If you took a quick survey and asked a few people to describe the components of bebop, you might come up with some answers like: “fast tempos, lots of notes, Charlie Parker, Dizzy Gillespie, b9’s, b5’s, altered dominants, diminished scales.”
While all of these are true of the music, one of the most overlooked, but surprisingly simple devices of bebop is that of super-imposing chords over existing changes.
Aside from the essential rhythmic and melodic characteristics of the music, the practice of reharmonizing common chord changes, whether implied melodically by the soloist or explicitly stated harmonically by the rhythm section, was crucial to the innovations of bebop.
Dizzy Gillespie talks about this concept in his book with Al Fraser, To Be, or Not…To Bop:
We found out what the composers were doing by analyzing these tunes, and then added substitute chords to songs like “Night and Day,” “How High the Moon,” “Lover,” “What is this Thing Called Love,” and “Whispering.” When we borrowed from a standard, we added and substituted so many chords that most people didn’t know what song we really were playing. “How High the Moon” became “Ornithology” and “What is this Thing Called Love” became “Hot House.” … That was our thing in bebop, putting in substitutions. (p.207)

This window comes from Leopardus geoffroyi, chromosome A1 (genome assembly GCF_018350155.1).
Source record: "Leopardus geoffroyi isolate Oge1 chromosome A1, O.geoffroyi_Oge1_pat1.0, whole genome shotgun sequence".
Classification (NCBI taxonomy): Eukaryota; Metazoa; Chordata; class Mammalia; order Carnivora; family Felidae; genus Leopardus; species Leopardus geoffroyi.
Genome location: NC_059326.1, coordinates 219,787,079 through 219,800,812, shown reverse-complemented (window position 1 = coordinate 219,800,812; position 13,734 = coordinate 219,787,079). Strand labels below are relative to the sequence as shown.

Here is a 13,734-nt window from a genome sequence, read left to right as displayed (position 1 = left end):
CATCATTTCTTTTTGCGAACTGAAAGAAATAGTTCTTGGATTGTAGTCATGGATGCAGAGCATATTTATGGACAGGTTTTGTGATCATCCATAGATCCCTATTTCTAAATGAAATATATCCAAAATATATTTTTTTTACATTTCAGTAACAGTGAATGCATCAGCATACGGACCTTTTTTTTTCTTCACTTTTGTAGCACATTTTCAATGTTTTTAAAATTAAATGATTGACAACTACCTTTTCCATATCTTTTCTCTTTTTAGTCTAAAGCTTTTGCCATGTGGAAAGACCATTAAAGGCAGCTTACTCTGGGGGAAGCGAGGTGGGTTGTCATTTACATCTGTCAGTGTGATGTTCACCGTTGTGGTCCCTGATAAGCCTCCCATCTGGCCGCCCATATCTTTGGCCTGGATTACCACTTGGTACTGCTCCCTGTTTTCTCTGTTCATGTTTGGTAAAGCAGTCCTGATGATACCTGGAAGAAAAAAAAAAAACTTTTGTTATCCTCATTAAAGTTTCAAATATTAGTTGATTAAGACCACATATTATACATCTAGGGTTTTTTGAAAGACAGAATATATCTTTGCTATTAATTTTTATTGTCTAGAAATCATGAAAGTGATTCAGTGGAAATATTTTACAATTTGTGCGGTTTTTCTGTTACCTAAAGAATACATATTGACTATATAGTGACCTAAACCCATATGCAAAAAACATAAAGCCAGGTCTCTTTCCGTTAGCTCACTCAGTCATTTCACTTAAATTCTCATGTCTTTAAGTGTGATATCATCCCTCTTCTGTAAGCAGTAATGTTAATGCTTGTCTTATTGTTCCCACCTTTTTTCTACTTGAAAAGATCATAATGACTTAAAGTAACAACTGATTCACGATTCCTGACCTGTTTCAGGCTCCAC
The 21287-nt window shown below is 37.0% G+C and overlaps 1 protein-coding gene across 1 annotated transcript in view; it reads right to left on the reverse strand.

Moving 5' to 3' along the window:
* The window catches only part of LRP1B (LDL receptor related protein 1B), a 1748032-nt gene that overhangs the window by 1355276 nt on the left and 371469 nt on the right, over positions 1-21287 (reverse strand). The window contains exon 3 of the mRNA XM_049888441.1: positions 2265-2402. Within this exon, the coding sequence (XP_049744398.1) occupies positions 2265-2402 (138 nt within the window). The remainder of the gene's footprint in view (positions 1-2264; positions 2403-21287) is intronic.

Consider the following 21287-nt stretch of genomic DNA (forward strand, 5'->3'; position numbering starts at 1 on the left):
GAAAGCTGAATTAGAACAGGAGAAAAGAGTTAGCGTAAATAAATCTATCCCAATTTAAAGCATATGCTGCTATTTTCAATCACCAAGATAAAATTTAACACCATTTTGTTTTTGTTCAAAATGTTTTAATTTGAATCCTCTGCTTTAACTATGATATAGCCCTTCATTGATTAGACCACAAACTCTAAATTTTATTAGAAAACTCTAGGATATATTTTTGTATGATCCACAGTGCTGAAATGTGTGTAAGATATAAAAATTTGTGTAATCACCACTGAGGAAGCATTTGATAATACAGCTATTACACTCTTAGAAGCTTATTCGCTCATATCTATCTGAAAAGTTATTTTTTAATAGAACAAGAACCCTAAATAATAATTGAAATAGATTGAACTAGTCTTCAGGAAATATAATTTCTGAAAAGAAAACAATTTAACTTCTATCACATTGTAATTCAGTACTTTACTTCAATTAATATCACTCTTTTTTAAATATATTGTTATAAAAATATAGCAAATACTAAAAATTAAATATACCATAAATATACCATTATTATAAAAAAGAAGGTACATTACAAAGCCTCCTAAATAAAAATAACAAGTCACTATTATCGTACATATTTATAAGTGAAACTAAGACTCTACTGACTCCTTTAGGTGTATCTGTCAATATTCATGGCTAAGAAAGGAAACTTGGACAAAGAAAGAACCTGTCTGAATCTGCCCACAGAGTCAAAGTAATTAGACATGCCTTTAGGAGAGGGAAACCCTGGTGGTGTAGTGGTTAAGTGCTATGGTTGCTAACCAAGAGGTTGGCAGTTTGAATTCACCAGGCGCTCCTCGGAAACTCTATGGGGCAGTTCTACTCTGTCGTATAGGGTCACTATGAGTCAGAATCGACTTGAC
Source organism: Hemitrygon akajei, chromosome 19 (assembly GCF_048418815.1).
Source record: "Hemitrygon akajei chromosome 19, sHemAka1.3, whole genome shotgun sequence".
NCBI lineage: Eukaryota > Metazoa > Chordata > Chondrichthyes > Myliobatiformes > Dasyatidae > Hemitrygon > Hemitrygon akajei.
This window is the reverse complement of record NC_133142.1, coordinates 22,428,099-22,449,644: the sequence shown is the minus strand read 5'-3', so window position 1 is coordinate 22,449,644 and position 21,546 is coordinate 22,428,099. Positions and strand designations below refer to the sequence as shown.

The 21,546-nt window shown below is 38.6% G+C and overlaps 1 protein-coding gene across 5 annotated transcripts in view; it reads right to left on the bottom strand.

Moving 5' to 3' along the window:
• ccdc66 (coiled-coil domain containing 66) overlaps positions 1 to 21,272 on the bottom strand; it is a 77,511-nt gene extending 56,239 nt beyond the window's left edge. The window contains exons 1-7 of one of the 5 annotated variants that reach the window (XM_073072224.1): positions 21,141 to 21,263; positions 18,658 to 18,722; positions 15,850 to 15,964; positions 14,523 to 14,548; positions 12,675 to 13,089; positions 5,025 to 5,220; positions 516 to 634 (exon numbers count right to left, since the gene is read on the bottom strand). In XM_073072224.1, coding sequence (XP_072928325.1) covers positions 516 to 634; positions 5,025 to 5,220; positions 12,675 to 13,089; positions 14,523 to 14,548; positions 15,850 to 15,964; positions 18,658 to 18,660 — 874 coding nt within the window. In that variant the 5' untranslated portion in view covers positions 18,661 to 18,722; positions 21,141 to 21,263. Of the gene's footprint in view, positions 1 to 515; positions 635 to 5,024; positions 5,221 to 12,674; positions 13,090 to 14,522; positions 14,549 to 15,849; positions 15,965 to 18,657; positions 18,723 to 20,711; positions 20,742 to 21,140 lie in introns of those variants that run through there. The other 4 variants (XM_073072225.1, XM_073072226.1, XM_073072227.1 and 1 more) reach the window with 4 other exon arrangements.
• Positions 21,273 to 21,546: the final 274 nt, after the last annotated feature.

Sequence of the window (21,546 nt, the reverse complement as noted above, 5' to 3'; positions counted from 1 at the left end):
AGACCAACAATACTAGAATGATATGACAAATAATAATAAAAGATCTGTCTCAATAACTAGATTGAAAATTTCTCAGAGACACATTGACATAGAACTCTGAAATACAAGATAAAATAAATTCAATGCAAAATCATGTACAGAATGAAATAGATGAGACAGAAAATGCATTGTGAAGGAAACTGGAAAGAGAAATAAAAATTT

Many of the reharmonization techniques of the musicians of the 1940’s centered around super-imposing or substituting progressions, most commonly through the use of ii-V7’s, over the existing progressions of traditional standards. These traditional pop-tunes were predominantly composed of basic harmonies: Major chords (triads), minor chords, & V7 chords, and contained simple chord progressions that had little harmonic motion.
The progression below is an example of a static V7 chord commonly found in these traditional tunes:
Instead of playing over a static V7 sound for two bars, bebop musicians would play a ii-7 ...